CHM 501 Lecture



Metals

Metals have different physical properties from either ionic compounds or covalent compounds: high melting and boiling points, hard and crystalline but malleable and ductile, conducts electricity in solid or melt but not soluble nor an electrolyte.

Need a new bonding model in order to account for these properties: use the crystalline structure as a starting point but since we do not have ions we cannot use simple electrostatics; this means that we must use orbitals and overlap as the cohesive force. Consider building a covalent lattice one particle at a time (like we built the ionic lattice):

The orbital diagram is called a quasicontinuum of states or a band. The energy between orbitals is ~ bandwidth/N0 ~ 0 hence called continuous.

A typical metal bandwidth is ~10 eV so the energy between orbitals is ~10 eV/6×1023 ~ 1.7×10–23 eV/state or, in terms of temperature, ~ 1.9×10–19 K/state; this means that electrons can move from orbital to orbital very readily at any temperature.
The bandwidth is related to the amount of overlap: greater overlap leads to a wider band.
What do the orbitals look like?

The lowest energy orbitals are all bonding; the highest are all antibonding. If the band is only partially filled, there is a large bonding energy explaining the high mp and bp.

Metals always have partially filled bands.

Degeneracy of orbitals in the band can exist which leads to the idea of density of states: the number of states found in a given energy interval (mathematically, dN/dE)

Density of States is usually represented graphically as follows:

These represent the solid state equivalent of molecular orbitals

Metallic properties arise from partially filled bands called conduction bands.

Why?

Energetically, there are a huge number of bonding orbitals filled and fewer antibonding orbitals so the "bond order" is large which means that metals are hard and have high mp and bp. Mechanical properties: deforming the sample is not traumatic because the electrons can easily move into orbitals that accommodate the changes. Finally, charge transport occurs because an electric field can excite electrons into orbitals delocalized over the whole sample (or at least long distances) which allows motion across the whole sample. All of this depends on the availablity of many (i.e., a high density of states) orbitals at low energy above the highest filled orbital.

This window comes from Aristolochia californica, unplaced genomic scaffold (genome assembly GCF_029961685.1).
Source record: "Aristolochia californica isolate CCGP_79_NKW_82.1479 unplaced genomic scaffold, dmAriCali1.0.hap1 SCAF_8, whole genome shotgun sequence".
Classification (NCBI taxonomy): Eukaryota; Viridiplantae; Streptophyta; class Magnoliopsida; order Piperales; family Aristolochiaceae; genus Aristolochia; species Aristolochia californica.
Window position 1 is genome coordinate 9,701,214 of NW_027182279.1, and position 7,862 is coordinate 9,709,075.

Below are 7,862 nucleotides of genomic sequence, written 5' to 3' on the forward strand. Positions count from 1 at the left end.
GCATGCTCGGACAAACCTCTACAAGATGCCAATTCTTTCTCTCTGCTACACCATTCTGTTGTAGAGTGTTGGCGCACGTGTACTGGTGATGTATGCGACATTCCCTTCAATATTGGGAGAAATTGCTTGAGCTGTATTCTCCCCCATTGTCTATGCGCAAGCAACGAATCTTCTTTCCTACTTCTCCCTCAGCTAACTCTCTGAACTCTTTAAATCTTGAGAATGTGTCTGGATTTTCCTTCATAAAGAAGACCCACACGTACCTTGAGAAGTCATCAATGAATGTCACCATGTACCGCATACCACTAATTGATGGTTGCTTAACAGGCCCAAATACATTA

The energy of the highest filled orbital (at 0 K) is called the Fermi level; this is equivalent of the chemical potential.

Why is there any electrical resistance?

Defects in the lattice disrupt the delocalization of wavefunctions. If a charge is being moved from one end of a wire to the other end but hits a defect site, the direction of charge motion is changed (i.e., the charge carrier is scattered) and the charge either takes longer to get to the other end or never does - this is resistance. "Defects" can be created by vibrations. If a vibration occurs at the same time that a charge arrives at a particular site, there will be a scattering event. Since the number of vibrations that are active depends on temperature, thus the resistivity must also depend on temperature.


In general, conductivity = = ne, where n is the number of charge carriers, e is the electronic charge, and is the mobility (which is dependent on the number of scattering events)

Thermal conductivity

Heat is carried by both vibrations and electrons. When heat is carried by electrons, scattering plays a similar role as with conductivity (fewer scattering events means more thermal conductivity). However, the vibrational portion requires more vibrations populated to give a higher thermal conductivity. Thus, the two mechanisms are competing. The net is a product of the two.

Semiconductors

Properties: not as hard as metals, lower mp and bp but still solids, not ductile or malleable, poor electrical conductors - in many ways like a bad metal!

How do we explain this in terms of bonding?

Use band theory but with more basis orbitals : require two bands, one filled (valence band) and one empty (conduction band).

If the band gap is large enough, the material is an insulator because no metal-like properties arise from a filled band.
If the band gap is on the order of thermal energies (small), then excitations of electrons from the valence band into the conduction band occurs.

= ne
where (Boltzmann population of the conduction band)
has the same properties as in a metal but the Boltzmann term dominates so the conductivity of a semiconductor increases with increasing temperature

Doping

Case 1: the impurity has a filled orbital in the semiconductor band gap

n-type carries are created thermally by excitation from the filled impurity orbital into the conduction band. The population of the valence band is undisturbed; since it is filled no charge can be transported through the valence band. The dopant is a species with more valence electrons than the semiconductor.

This is an n-type semiconductor.

Case 2: the impurity has an empty orbital in the band gap

At T > 0, the valence band is depopulated thermally creating p-type charge carriers (the electrons in the impurity orbital are not moblile, they are too far apart). The dopant must have fewer valence electrons than the semiconductor.

This is a p-type semiconductor

Valence Bond Theory description of semiconductors


n-type: extra electron on the dopant moves onto the host lattice and becomes mobile as a negative charge.


p-type: electron deficient dopant forms a new bond, requiring the use of an electron form the host, leaving a mobile positive charge.

Semiconductor junctions

This is a diode. Transistors are similar, but with three junctions (n-p-n or p-n-p)